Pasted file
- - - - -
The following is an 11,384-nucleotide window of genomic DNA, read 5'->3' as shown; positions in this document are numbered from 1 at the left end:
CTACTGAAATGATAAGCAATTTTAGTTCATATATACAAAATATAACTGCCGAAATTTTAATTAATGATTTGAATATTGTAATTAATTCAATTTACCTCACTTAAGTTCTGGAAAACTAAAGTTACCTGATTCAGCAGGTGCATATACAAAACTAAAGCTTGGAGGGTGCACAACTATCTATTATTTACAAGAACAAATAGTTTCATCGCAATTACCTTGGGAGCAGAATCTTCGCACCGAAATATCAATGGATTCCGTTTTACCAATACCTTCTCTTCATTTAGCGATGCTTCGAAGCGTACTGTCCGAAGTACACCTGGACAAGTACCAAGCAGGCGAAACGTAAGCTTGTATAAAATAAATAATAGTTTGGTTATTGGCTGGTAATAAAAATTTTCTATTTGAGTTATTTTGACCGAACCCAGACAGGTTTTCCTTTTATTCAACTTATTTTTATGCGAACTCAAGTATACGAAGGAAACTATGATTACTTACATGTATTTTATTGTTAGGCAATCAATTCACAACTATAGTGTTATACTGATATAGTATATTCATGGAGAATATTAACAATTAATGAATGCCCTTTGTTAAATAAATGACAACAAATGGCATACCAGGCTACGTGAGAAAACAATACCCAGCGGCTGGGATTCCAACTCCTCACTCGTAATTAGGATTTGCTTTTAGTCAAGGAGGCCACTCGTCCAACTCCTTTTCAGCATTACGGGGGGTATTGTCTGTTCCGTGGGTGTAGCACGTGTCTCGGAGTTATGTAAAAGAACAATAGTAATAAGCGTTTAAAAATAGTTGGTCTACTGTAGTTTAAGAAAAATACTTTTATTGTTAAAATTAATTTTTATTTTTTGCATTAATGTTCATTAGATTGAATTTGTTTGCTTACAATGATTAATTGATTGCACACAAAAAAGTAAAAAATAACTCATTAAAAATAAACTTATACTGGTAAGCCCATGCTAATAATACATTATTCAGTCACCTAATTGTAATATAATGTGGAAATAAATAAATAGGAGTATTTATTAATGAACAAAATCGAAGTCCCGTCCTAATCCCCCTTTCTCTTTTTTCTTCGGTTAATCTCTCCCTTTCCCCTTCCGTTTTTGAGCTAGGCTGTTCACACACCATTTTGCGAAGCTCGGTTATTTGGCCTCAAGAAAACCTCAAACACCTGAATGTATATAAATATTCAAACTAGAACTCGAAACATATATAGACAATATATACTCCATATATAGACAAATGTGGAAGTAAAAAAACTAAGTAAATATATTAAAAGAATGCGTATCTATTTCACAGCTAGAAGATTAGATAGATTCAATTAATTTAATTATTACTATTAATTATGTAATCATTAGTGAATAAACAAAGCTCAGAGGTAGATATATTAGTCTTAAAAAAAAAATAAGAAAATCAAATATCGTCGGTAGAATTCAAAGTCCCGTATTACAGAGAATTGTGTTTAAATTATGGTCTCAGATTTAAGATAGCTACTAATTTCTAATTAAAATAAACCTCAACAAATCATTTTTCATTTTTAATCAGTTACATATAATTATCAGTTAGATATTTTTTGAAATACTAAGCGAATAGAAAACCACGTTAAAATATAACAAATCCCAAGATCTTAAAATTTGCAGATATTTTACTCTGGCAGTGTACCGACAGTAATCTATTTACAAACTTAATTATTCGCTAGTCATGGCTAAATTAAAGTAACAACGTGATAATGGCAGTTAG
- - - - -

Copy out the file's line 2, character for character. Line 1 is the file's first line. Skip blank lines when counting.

CTACTGAAATGATAAGCAATTTTAGTTCATATATACAAAATATAACTGCCGAAATTTTAATTAATGATTTGAATATTGTAATTAATTCAATTTACCTCACTTAAGTTCTGGAAAACTAAAGTTACCTGATTCAGCAGGTGCATATACAAAACTAAAGCTTGGAGGGTGCACAACTATCTATTATTTACAAGAACAAATAGTTTCATCGCAATTACCTTGGGAGCAGAATCTTCGCACCGAAATATCAATGGATTCCGTTTTACCAATACCTTCTCTTCATTTAGCGATGCTTCGAAGCGTACTGTCCGAAGTACACCTGGACAAGTACCAAGCAGGCGAAACGTAAGCTTGTATAAAATAAATAATAGTTTGGTTATTGGCTGGTAATAAAAATTTTCTATTTGAGTTATTTTGACCGAACCCAGACAGGTTTTCCTTTTATTCAACTTATTTTTATGCGAACTCAAGTATACGAAGGAAACTATGATTACTTACATGTATTTTATTGTTAGGCAATCAATTCACAACTATAGTGTTATACTGATATAGTATATTCATGGAGAATATTAACAATTAATGAATGCCCTTTGTTAAATAAATGACAACAAATGGCATACCAGGCTACGTGAGAAAACAATACCCAGCGGCTGGGATTCCAACTCCTCACTCGTAATTAGGATTTGCTTTTAGTCAAGGAGGCCACTCGTCCAACTCCTTTTCAGCATTACGGGGGGTATTGTCTGTTCCGTGGGTGTAGCACGTGTCTCGGAGTTATGTAAAAGAACAATAGTAATAAGCGTTTAAAAATAGTTGGTCTACTGTAGTTTAAGAAAAATACTTTTATTGTTAAAATTAATTTTTATTTTTTGCATTAATGTTCATTAGATTGAATTTGTTTGCTTACAATGATTAATTGATTGCACACAAAAAAGTAAAAAATAACTCATTAAAAATAAACTTATACTGGTAAGCCCATGCTAATAATACATTATTCAGTCACCTAATTGTAATATAATGTGGAAATAAATAAATAGGAGTATTTATTAATGAACAAAATCGAAGTCCCGTCCTAATCCCCCTTTCTCTTTTTTCTTCGGTTAATCTCTCCCTTTCCCCTTCCGTTTTTGAGCTAGGCTGTTCACACACCATTTTGCGAAGCTCGGTTATTTGGCCTCAAGAAAACCTCAAACACCTGAATGTATATAAATATTCAAACTAGAACTCGAAACATATATAGACAATATATACTCCATATATAGACAAATGTGGAAGTAAAAAAACTAAGTAAATATATTAAAAGAATGCGTATCTATTTCACAGCTAGAAGATTAGATAGATTCAATTAATTTAATTATTACTATTAATTATGTAATCATTAGTGAATAAACAAAGCTCAGAGGTAGATATATTAGTCTTAAAAAAAAAATAAGAAAATCAAATATCGTCGGTAGAATTCAAAGTCCCGTATTACAGAGAATTGTGTTTAAATTATGGTCTCAGATTTAAGATAGCTACTAATTTCTAATTAAAATAAACCTCAACAAATCATTTTTCATTTTTAATCAGTTACATATAATTATCAGTTAGATATTTTTTGAAATACTAAGCGAATAGAAAACCACGTTAAAATATAACAAATCCCAAGATCTTAAAATTTGCAGATATTTTACTCTGGCAGTGTACCGACAGTAATCTATTTACAAACTTAATTATTCGCTAGTCATGGCTAAATTAAAGTAACAACGTGATAATGGCAGTTAG